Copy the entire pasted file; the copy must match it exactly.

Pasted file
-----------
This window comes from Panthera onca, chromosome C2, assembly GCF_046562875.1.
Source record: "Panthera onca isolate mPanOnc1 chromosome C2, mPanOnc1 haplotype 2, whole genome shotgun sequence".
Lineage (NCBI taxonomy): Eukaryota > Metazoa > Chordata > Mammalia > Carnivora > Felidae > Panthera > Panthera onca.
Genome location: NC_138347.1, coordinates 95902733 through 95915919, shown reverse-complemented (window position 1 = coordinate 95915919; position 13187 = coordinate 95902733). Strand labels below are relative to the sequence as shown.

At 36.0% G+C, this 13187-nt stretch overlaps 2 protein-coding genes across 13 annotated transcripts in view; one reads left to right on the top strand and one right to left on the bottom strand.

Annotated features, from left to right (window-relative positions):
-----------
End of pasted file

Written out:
This window comes from Panthera onca, chromosome C2, assembly GCF_046562875.1.
Source record: "Panthera onca isolate mPanOnc1 chromosome C2, mPanOnc1 haplotype 2, whole genome shotgun sequence".
Lineage (NCBI taxonomy): Eukaryota > Metazoa > Chordata > Mammalia > Carnivora > Felidae > Panthera > Panthera onca.
Genome location: NC_138347.1, coordinates 95902733 through 95915919, shown reverse-complemented (window position 1 = coordinate 95915919; position 13187 = coordinate 95902733). Strand labels below are relative to the sequence as shown.

At 36.0% G+C, this 13187-nt stretch overlaps 2 protein-coding genes across 13 annotated transcripts in view; one reads left to right on the top strand and one right to left on the bottom strand.

Annotated features, from left to right (window-relative positions):